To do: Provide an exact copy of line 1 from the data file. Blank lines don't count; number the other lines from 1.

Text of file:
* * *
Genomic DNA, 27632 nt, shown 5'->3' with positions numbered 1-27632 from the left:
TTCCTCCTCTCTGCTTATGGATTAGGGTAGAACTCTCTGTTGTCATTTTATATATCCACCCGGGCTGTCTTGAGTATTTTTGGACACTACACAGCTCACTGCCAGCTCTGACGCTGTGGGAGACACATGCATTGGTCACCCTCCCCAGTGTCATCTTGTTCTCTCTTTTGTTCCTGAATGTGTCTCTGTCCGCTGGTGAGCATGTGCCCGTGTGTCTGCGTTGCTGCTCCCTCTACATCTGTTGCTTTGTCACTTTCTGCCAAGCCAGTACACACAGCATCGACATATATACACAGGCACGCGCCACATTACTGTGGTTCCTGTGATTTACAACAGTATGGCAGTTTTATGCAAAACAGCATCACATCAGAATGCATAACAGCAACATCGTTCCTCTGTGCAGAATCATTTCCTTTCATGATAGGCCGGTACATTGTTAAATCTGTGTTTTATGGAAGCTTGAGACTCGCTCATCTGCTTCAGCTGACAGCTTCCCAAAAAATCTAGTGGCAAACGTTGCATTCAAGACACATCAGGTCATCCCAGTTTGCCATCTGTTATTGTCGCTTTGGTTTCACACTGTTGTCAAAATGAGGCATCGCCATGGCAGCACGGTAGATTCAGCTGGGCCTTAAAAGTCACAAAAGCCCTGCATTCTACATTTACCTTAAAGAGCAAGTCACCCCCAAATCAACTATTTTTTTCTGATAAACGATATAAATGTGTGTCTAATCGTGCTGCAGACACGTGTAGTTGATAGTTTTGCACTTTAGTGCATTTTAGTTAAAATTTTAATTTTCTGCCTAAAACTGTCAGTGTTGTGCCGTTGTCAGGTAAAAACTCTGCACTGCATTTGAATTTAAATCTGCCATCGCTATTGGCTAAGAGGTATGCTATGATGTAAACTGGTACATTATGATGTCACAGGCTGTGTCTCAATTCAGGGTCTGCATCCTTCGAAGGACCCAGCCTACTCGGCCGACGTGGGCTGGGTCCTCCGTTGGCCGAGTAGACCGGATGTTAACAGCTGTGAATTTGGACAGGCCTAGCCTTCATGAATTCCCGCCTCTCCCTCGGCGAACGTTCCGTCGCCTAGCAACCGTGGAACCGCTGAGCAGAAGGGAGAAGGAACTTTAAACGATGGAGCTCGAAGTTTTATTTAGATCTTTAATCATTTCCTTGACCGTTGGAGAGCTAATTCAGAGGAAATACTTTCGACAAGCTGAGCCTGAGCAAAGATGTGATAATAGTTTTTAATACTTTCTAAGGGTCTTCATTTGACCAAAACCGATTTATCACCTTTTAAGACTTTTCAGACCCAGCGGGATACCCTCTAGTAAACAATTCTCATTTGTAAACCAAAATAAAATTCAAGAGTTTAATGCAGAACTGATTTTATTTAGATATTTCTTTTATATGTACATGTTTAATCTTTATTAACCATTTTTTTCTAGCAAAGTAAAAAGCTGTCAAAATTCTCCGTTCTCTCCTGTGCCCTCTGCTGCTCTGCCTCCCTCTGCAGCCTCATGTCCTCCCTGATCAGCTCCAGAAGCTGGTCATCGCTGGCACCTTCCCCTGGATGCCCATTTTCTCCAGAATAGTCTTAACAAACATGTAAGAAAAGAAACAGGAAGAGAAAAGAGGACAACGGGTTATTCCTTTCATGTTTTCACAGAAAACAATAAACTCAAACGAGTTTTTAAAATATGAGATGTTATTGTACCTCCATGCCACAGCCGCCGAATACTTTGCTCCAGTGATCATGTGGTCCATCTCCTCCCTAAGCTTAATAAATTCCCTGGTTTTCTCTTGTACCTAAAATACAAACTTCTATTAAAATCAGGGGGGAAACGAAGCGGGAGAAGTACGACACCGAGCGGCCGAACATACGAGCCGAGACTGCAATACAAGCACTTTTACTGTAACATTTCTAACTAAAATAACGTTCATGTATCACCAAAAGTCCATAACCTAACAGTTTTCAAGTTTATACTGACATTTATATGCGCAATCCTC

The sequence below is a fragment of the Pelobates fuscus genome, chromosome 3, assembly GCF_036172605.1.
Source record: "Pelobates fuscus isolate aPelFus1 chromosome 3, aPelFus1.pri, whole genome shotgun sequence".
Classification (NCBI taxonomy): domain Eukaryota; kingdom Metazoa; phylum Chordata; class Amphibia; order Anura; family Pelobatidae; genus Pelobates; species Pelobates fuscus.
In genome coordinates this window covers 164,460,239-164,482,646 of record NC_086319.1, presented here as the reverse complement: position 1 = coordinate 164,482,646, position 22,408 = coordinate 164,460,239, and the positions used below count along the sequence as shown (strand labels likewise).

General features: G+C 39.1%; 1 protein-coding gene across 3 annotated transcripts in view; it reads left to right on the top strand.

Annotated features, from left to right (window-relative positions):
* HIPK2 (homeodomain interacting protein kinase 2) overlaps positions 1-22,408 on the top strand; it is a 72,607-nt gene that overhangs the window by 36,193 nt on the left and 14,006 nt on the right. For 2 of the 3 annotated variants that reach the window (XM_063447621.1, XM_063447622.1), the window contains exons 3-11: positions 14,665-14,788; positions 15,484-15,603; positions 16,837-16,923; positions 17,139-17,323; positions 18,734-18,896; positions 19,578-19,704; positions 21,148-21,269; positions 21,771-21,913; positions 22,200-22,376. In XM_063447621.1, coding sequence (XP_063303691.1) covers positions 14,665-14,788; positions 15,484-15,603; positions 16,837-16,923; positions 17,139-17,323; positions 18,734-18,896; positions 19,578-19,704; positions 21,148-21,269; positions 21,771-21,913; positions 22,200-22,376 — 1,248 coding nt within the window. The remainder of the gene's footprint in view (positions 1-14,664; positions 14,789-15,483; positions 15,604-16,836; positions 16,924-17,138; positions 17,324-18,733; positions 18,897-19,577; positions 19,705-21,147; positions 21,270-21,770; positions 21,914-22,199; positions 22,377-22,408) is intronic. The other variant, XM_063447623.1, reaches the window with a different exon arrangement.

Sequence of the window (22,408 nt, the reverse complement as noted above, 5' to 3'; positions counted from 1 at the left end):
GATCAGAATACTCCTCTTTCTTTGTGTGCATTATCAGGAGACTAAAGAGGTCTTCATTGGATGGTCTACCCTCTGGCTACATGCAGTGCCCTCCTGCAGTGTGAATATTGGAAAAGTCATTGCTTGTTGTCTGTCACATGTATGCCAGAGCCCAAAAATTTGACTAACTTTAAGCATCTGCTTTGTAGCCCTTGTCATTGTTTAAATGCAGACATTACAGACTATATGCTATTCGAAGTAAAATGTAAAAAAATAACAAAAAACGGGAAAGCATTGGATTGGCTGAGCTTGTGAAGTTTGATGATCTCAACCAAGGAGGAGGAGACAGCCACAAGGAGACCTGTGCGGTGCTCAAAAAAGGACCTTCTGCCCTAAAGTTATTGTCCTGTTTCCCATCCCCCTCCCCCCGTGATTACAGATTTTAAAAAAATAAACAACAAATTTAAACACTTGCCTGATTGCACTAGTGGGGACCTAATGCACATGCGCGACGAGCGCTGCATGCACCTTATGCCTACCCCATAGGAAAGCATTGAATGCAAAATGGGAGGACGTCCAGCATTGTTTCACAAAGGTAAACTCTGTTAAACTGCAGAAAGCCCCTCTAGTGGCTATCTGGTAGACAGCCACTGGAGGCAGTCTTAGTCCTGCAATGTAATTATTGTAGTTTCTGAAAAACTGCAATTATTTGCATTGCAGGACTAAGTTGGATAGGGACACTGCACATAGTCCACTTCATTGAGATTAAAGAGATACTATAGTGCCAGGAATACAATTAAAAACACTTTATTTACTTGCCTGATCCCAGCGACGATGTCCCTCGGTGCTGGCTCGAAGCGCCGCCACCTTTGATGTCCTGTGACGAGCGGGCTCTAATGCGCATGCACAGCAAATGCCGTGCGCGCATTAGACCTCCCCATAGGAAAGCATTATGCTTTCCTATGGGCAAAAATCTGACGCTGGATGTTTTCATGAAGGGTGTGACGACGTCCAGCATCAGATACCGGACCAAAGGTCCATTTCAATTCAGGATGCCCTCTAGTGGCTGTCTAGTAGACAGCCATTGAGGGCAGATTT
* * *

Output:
Genomic DNA, 27632 nt, shown 5'->3' with positions numbered 1-27632 from the left: